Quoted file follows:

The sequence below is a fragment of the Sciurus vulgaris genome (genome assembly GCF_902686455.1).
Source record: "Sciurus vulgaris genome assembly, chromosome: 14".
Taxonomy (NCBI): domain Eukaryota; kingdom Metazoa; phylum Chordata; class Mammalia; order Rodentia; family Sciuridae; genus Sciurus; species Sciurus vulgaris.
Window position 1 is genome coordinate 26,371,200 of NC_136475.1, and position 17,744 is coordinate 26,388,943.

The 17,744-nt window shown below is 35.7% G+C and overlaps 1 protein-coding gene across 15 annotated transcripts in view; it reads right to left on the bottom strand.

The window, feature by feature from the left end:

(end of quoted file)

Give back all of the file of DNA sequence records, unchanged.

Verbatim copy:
The sequence below is a fragment of the Sciurus vulgaris genome (genome assembly GCF_902686455.1).
Source record: "Sciurus vulgaris genome assembly, chromosome: 14".
Taxonomy (NCBI): domain Eukaryota; kingdom Metazoa; phylum Chordata; class Mammalia; order Rodentia; family Sciuridae; genus Sciurus; species Sciurus vulgaris.
Window position 1 is genome coordinate 26,371,200 of NC_136475.1, and position 17,744 is coordinate 26,388,943.

The 17,744-nt window shown below is 35.7% G+C and overlaps 1 protein-coding gene across 15 annotated transcripts in view; it reads right to left on the bottom strand.

The window, feature by feature from the left end: